The village of Tanai was surrounded by a wooden fence, which Ennaya though was so low that it must be for decoration, not security. Inside the fence, it was not significantly different to villages on Lahana. Everything was made from wood with the exception of two stone buildings in the centre – a church and some kind of public hall. The familiarity offered Ennaya a little comfort, though her apprehensiveness about meeting Farrda was growing second by second as Deywan led her towards the church.

“Go ahead,” reassured Deywan. “Farrda is inside – probably studying some boring old scrolls and wishing for a distraction like this!”

“Thank you, Deywan,” said Ennaya.

She entered the church and nervously called out, “hello?”

She inched further inside. It was very similar to churches on Lahana. The architecture was fairly simplistic, a theme broken only by two carved sculptures on either side of a stone altar at the front. The familiarity calmed her racing heart for a moment, and then the rattle of a door to a side-room made it skip a beat. The next sound was that of a kindly voice.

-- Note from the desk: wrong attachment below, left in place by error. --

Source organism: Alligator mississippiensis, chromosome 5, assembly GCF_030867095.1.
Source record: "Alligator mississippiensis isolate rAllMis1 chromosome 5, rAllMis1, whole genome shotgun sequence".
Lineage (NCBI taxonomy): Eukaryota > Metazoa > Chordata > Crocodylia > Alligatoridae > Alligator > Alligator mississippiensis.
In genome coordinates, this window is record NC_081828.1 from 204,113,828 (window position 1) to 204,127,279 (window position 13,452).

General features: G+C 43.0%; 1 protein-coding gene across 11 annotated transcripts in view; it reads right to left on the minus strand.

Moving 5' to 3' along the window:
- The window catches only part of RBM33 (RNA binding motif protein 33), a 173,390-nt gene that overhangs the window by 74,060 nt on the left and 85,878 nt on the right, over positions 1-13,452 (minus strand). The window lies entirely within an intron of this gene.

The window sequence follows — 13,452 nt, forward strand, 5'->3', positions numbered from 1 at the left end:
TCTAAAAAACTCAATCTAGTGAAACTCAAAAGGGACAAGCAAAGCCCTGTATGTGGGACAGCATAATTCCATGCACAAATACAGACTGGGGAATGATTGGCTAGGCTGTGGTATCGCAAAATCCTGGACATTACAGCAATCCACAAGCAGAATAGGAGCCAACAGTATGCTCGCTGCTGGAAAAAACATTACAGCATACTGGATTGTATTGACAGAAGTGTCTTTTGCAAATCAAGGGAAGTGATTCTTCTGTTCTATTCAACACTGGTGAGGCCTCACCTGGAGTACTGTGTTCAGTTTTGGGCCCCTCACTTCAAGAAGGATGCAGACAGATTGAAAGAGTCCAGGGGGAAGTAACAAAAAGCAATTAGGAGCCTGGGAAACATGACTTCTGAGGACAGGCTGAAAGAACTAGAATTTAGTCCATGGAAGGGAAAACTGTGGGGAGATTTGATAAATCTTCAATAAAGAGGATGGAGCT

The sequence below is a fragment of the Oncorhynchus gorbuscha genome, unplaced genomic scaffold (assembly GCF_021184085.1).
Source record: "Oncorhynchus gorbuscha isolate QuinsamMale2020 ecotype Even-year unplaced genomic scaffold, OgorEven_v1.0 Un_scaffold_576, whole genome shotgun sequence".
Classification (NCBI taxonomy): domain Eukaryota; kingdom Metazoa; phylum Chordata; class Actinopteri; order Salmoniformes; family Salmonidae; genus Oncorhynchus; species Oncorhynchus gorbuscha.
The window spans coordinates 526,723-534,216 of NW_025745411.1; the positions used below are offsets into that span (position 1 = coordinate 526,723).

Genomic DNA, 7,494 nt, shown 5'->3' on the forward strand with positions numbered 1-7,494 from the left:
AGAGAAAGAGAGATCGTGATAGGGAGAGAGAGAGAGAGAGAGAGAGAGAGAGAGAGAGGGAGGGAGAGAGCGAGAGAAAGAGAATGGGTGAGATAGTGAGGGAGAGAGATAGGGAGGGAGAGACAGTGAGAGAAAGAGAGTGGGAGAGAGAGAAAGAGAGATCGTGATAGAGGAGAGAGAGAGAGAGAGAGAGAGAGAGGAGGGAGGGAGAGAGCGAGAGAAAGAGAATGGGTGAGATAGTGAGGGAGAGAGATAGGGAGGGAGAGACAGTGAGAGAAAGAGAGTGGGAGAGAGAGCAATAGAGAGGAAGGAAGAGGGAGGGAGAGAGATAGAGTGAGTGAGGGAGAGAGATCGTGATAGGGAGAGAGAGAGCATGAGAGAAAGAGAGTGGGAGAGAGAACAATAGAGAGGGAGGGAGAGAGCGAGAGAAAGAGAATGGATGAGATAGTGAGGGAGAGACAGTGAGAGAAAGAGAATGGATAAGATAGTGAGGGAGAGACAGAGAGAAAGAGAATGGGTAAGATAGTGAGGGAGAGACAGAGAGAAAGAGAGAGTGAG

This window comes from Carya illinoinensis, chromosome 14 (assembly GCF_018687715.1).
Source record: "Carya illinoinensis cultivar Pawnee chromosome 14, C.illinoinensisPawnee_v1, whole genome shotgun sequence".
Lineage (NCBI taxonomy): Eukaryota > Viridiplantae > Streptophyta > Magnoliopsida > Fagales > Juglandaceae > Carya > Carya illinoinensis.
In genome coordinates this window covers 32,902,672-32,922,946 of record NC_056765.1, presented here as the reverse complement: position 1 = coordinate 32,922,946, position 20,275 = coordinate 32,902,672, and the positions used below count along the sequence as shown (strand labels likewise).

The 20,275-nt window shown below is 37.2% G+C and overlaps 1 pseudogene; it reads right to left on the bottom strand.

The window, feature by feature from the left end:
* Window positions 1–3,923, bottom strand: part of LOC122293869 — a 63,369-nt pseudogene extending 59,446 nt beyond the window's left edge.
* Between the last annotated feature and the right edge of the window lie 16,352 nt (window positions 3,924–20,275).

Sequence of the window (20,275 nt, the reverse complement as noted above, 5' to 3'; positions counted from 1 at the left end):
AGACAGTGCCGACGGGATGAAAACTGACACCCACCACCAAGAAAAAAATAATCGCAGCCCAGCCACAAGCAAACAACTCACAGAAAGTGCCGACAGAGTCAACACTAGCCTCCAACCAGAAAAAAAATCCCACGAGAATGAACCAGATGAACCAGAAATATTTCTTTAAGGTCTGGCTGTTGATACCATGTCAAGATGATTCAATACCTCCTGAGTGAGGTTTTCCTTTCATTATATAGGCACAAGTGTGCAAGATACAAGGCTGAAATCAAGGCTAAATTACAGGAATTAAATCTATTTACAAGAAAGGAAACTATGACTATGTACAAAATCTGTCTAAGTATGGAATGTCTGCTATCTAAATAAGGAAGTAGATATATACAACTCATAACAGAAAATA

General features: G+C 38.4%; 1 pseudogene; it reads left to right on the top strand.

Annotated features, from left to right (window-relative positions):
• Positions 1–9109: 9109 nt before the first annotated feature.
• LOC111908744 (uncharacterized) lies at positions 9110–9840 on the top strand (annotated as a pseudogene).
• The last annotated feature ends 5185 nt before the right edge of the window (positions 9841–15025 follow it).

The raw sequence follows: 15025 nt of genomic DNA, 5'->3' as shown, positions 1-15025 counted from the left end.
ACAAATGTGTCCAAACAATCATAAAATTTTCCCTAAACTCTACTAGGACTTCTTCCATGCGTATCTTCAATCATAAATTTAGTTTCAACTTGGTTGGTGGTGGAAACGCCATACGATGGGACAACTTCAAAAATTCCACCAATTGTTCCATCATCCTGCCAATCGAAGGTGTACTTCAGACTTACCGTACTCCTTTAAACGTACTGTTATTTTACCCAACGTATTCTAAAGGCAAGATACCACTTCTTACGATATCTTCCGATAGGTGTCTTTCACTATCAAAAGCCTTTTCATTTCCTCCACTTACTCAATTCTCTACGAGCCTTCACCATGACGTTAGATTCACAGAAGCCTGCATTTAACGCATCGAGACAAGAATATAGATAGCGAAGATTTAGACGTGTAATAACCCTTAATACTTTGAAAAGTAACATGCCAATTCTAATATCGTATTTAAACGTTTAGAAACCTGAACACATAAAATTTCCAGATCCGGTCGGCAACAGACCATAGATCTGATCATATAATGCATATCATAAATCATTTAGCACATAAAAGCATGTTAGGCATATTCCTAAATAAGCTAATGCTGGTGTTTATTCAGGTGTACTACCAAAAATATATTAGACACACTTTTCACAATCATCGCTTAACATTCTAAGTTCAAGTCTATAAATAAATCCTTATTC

“Hello? Do you seek my counsel, friend?”

As the man saw Ennaya, he added, “Oh, you are from out of town, yes? I love to meet a traveller.”

His presence somehow made Ennaya feel at ease, as if the man radiated calm.

“Are you Brother Farrda?”

“Yes, I am. What is your name?”